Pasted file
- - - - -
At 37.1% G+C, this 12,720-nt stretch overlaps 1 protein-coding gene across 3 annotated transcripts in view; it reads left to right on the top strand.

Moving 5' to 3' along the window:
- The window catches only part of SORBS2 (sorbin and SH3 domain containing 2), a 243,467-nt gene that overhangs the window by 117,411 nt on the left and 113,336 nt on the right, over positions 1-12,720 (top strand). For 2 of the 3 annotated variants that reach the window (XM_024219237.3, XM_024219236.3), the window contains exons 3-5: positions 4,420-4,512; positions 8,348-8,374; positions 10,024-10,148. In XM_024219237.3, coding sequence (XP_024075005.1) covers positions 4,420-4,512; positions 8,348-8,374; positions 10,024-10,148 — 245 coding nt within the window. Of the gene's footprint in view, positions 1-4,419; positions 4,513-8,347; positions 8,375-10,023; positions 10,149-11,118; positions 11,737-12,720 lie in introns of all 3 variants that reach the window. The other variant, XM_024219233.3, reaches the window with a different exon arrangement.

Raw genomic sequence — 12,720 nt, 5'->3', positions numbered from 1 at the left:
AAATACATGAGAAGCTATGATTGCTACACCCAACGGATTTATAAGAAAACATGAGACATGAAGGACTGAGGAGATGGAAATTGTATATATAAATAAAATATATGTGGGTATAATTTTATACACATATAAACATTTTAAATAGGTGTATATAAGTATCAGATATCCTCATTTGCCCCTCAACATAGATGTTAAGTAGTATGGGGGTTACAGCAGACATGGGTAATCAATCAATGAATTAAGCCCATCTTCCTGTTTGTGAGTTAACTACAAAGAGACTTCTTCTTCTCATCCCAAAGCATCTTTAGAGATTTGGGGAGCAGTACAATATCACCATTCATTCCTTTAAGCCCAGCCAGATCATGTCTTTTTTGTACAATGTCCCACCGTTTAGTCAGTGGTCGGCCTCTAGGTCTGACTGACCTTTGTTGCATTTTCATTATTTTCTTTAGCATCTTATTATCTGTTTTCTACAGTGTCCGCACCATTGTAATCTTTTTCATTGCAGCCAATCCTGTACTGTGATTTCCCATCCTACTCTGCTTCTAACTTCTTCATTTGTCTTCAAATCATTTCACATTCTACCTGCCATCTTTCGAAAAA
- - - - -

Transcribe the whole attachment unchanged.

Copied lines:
At 37.1% G+C, this 12,720-nt stretch overlaps 1 protein-coding gene across 3 annotated transcripts in view; it reads left to right on the top strand.

Moving 5' to 3' along the window:
- The window catches only part of SORBS2 (sorbin and SH3 domain containing 2), a 243,467-nt gene that overhangs the window by 117,411 nt on the left and 113,336 nt on the right, over positions 1-12,720 (top strand). For 2 of the 3 annotated variants that reach the window (XM_024219237.3, XM_024219236.3), the window contains exons 3-5: positions 4,420-4,512; positions 8,348-8,374; positions 10,024-10,148. In XM_024219237.3, coding sequence (XP_024075005.1) covers positions 4,420-4,512; positions 8,348-8,374; positions 10,024-10,148 — 245 coding nt within the window. Of the gene's footprint in view, positions 1-4,419; positions 4,513-8,347; positions 8,375-10,023; positions 10,149-11,118; positions 11,737-12,720 lie in introns of all 3 variants that reach the window. The other variant, XM_024219233.3, reaches the window with a different exon arrangement.

Raw genomic sequence — 12,720 nt, 5'->3', positions numbered from 1 at the left:
AAATACATGAGAAGCTATGATTGCTACACCCAACGGATTTATAAGAAAACATGAGACATGAAGGACTGAGGAGATGGAAATTGTATATATAAATAAAATATATGTGGGTATAATTTTATACACATATAAACATTTTAAATAGGTGTATATAAGTATCAGATATCCTCATTTGCCCCTCAACATAGATGTTAAGTAGTATGGGGGTTACAGCAGACATGGGTAATCAATCAATGAATTAAGCCCATCTTCCTGTTTGTGAGTTAACTACAAAGAGACTTCTTCTTCTCATCCCAAAGCATCTTTAGAGATTTGGGGAGCAGTACAATATCACCATTCATTCCTTTAAGCCCAGCCAGATCATGTCTTTTTTGTACAATGTCCCACCGTTTAGTCAGTGGTCGGCCTCTAGGTCTGACTGACCTTTGTTGCATTTTCATTATTTTCTTTAGCATCTTATTATCTGTTTTCTACAGTGTCCGCACCATTGTAATCTTTTTCATTGCAGCCAATCCTGTACTGTGATTTCCCATCCTACTCTGCTTCTAACTTCTTCATTTGTCTTCAAATCATTTCACATTCTACCTGCCATCTTTCGAAAAA